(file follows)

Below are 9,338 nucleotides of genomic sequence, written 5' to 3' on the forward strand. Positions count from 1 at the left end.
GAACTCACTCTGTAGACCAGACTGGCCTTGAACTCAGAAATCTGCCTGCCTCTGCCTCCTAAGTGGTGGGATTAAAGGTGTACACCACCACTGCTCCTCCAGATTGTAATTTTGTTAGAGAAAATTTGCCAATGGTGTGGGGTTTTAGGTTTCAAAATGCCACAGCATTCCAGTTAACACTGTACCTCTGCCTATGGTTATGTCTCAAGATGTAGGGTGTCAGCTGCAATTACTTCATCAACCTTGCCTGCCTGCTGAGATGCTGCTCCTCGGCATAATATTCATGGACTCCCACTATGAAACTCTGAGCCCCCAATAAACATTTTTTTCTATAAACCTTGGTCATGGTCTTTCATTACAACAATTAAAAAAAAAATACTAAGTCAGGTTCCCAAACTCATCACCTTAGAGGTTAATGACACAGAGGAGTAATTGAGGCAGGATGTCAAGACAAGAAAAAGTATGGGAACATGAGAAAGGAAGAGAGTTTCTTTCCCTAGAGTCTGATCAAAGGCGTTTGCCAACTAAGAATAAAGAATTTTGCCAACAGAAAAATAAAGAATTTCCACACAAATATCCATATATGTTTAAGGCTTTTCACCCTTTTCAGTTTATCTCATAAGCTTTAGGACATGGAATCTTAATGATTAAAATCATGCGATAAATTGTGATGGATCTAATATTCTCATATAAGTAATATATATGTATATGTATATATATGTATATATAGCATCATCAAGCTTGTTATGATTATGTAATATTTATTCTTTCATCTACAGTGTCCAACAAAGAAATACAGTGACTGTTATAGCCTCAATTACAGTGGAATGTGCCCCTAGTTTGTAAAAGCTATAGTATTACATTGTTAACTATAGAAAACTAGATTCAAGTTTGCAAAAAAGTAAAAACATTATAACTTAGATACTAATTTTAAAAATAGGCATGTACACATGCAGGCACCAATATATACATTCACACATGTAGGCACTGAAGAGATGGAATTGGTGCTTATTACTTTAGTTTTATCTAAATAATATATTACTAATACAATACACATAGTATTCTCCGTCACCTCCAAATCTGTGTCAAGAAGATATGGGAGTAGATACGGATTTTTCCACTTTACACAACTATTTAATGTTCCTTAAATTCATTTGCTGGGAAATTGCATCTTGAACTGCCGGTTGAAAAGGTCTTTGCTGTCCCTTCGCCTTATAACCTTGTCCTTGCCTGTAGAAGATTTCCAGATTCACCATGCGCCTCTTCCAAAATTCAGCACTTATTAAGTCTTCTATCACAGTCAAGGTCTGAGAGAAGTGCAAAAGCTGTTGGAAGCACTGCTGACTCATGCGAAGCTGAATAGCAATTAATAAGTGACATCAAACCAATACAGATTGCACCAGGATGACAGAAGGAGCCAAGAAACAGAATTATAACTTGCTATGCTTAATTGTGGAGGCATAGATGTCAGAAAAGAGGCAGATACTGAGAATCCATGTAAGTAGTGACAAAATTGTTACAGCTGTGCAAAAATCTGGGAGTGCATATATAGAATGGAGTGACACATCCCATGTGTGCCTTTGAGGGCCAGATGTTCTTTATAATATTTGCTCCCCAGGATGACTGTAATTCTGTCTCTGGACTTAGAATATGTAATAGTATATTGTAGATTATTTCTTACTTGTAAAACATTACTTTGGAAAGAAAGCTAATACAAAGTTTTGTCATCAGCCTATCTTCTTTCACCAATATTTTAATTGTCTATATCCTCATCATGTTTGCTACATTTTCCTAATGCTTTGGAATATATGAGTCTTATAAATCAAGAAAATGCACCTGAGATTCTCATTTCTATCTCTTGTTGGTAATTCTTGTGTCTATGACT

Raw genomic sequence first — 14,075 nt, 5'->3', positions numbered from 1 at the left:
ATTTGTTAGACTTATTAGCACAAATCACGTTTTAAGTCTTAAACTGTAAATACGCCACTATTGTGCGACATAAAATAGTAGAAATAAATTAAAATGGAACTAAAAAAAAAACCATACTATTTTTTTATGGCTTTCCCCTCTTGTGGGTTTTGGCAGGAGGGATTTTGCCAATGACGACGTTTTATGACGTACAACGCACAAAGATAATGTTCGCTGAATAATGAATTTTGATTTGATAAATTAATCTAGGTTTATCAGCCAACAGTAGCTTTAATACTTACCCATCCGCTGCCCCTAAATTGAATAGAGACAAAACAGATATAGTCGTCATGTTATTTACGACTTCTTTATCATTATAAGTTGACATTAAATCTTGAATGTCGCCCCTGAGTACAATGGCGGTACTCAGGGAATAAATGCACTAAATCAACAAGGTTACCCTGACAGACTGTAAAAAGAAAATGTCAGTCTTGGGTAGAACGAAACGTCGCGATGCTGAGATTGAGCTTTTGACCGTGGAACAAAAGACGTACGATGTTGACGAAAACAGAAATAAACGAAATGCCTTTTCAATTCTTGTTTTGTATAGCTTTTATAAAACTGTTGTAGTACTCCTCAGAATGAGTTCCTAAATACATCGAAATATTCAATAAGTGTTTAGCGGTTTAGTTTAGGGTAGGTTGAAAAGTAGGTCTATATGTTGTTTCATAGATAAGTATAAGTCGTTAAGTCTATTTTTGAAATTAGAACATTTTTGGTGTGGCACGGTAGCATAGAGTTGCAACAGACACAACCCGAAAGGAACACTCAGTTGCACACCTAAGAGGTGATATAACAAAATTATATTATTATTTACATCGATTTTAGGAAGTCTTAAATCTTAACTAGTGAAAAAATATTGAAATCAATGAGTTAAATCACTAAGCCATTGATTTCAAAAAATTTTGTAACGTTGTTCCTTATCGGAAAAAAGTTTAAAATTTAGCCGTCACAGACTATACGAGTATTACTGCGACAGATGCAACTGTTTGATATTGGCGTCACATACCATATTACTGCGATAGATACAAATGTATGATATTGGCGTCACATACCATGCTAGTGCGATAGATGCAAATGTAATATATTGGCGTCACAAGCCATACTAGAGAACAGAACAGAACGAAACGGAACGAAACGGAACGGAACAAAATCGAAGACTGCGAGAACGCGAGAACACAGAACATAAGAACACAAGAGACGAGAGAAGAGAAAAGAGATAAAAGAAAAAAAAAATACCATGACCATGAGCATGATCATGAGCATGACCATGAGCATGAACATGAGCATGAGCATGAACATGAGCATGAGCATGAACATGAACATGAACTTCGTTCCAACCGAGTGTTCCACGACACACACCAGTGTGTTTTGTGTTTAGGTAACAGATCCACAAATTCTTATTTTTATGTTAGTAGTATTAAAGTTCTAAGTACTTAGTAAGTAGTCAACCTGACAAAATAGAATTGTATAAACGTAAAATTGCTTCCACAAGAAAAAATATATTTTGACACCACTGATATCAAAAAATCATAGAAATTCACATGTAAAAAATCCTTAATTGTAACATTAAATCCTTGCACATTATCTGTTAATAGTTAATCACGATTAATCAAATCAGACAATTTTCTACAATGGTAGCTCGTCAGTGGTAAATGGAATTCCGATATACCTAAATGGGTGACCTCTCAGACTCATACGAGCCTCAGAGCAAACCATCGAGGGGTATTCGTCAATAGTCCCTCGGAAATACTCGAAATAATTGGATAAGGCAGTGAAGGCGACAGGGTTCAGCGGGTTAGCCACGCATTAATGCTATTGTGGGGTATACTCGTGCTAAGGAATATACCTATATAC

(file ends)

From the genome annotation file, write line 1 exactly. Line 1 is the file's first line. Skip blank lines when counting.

Below are 9,338 nucleotides of genomic sequence, written 5' to 3' on the forward strand. Positions count from 1 at the left end.